Hot cooked breakfast, lunch and dinner, oh and did I mention sauna and hot tub..

Date = 1/1/2018
Day 42 (Expedition) Day 48 (Antarctica)
Location = No man’s land
Coordinates  – S86 28.559’, W88 31.867’
Altitude = 1920m
Temperature =  -20C
Wind speed / direction = 6-10 knot ESE
Windchill = – 20C
Distance travelled = 20km
Distance remaining = 795km

Not the best light to kite in…

New Year’s Day, not quite escaped No man’s land.

We weren’t expecting much for today, based on the forecast, so we’re kind of pleased with the 20km we managed to grab first thing at the limit of the wind direction we can use.
Low expectations, high hopes for this leg of the journey and the year ahead!!

The visibility started poor and deteriorated to the point where you wouldn’t be able to see a man eating crevasse right in front of you so we stopped.

It’s very strange kiting in bad visibility. With flat light and no surface contrast you can’t tell which way is up. All you can see is the pretty, colourful kite dancing through the grey and white. At one point I couldn’t tell if I was moving or not, until I hit a bump and fell over.

Thankfully it appears tomorrow the wind finally swings in our favour and for few days we have SE/ SSE wind. Although it’s due to be very light, so perhaps not the gallop we want to be able finally break out from no man’s land.

This is day 42 in the deep field, and although we’re in good shape and spirits, we’re ready to see that checkered flag appear over the ever shifting horizon.  We still have 500 miles to go! And if / when the conditions line up, we are excited for some quality kiting and a little more of what has been rare type 1 fun.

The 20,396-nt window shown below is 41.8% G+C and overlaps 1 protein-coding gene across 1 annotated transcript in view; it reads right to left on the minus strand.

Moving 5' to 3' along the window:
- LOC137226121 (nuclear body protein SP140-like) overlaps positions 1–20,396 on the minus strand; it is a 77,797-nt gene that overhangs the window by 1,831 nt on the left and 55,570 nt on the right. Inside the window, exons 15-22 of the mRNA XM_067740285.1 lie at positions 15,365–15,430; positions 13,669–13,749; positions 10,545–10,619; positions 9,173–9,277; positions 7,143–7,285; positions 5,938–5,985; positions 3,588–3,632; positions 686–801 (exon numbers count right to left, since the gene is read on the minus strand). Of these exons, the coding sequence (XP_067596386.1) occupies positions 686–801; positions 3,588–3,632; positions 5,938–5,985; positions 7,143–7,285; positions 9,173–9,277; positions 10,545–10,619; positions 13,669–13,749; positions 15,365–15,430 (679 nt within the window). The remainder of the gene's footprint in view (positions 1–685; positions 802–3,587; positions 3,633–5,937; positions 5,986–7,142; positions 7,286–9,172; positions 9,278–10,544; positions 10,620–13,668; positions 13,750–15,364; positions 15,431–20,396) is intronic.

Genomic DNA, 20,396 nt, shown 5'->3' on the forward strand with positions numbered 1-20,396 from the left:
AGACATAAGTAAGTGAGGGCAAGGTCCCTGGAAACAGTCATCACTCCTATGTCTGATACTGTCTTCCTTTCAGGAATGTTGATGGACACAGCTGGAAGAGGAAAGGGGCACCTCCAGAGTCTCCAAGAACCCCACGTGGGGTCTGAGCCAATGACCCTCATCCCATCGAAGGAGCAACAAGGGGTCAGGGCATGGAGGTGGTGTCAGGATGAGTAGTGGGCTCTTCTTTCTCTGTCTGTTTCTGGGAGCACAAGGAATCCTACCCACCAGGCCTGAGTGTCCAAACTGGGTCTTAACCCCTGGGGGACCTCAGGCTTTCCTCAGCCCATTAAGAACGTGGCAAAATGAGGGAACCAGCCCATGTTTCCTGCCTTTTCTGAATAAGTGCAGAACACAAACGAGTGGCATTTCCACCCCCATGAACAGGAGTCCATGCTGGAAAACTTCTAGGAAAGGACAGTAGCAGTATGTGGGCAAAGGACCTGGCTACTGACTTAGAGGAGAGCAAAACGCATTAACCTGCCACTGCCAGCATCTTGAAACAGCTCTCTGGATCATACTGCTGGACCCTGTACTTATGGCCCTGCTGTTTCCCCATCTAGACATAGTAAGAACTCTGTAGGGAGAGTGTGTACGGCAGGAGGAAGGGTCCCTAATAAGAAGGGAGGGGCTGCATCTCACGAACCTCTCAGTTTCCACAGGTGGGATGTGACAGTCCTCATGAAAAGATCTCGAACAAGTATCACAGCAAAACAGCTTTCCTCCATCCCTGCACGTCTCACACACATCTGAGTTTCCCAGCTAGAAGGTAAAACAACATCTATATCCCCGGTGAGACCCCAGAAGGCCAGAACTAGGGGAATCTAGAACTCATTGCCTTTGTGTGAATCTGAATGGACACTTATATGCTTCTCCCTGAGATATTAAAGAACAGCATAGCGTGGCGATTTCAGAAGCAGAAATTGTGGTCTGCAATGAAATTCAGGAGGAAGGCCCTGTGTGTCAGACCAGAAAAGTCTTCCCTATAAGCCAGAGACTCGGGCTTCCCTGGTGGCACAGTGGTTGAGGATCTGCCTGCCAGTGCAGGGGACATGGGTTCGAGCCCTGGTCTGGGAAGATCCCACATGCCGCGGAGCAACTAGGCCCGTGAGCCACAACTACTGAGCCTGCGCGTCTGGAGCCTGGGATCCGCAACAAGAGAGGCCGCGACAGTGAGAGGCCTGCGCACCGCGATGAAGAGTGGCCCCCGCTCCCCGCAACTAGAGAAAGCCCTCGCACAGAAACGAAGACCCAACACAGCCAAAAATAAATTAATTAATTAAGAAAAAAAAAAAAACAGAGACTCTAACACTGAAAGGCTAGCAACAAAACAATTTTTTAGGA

But with so much down time in the last week, confined to clothes, sleeping bag and now tent, we are permanently permeated with the slightly sickening odour of post-digestion dehy; one can’t help pondering some the delights the near future holds.

The remote outpost of Union Glacier is an emerald city in my imagination. The food there is genuinely delicious and all you can eat. Currently the thought of the hot cooked breakfast, lunch and dinner is actually making my mouth water. And beer and wine… so close but so far… and seats and tables and heated spaces. Then there are the hot showers fed by giant snow melters. And a set of clean clothes. And a real toilet with a seat that’s not windy or -30C.

When we get back to Punta Arenas it’s going to be a giant meat fest. Steak and lamb from the Asado. Those amazing burgers from Lomitos, my gosh they are good, stuffed with Avacado and chill sauce.

After an hour of scrubbing in a hot power shower with luck they’ll be a sauna and a hot tub in our hotel and we can sip cold beers as we sweat the last of the dehy. from our system. And reminisce with pride and joy about our fraught but funny journey to of the Earth.

And within just a few days we will soon take those luxuries for granted. We will have forgotten the squalor and smell and doldrums of no man’s land and our minds will soon drift back to the golden moments of our most excellent adventure. The camaraderie and challenge. Our 6 weeks away from the rest of humanity, where our entire world and wellbeing lived in a sledge we never left.

And then soon we’ll be home in our respective corners of Earth. Mark returns to true summer in the beautiful sun-blessed playground of Wanaka in New Zealand, where his wife and friends are BBQ-ing on the beach right now.

Jean to his ancient village in the southern Alps. So far it sounds like a good winter with lots of snow down in the valley. I’m sure he can’t wait to play in the snow with his 5 year old son, Malo who is learning to ski.

For me back to the ever green lake district. My two team mates, both being from places with 300 days per year of sunshine, give me lots of grief about living somewhere where it rains so much. We prefer to call it very green. And I can’t wait to get back to those mossy old walls, old oak forests and comforting colours of home.

But of course what I crave the most is to be with my family and enjoy some of the simple life with the full assistance of all creature comforts and supported all modern conveniences available.

Enjoy what you have. It is not until it is gone you realise its value.


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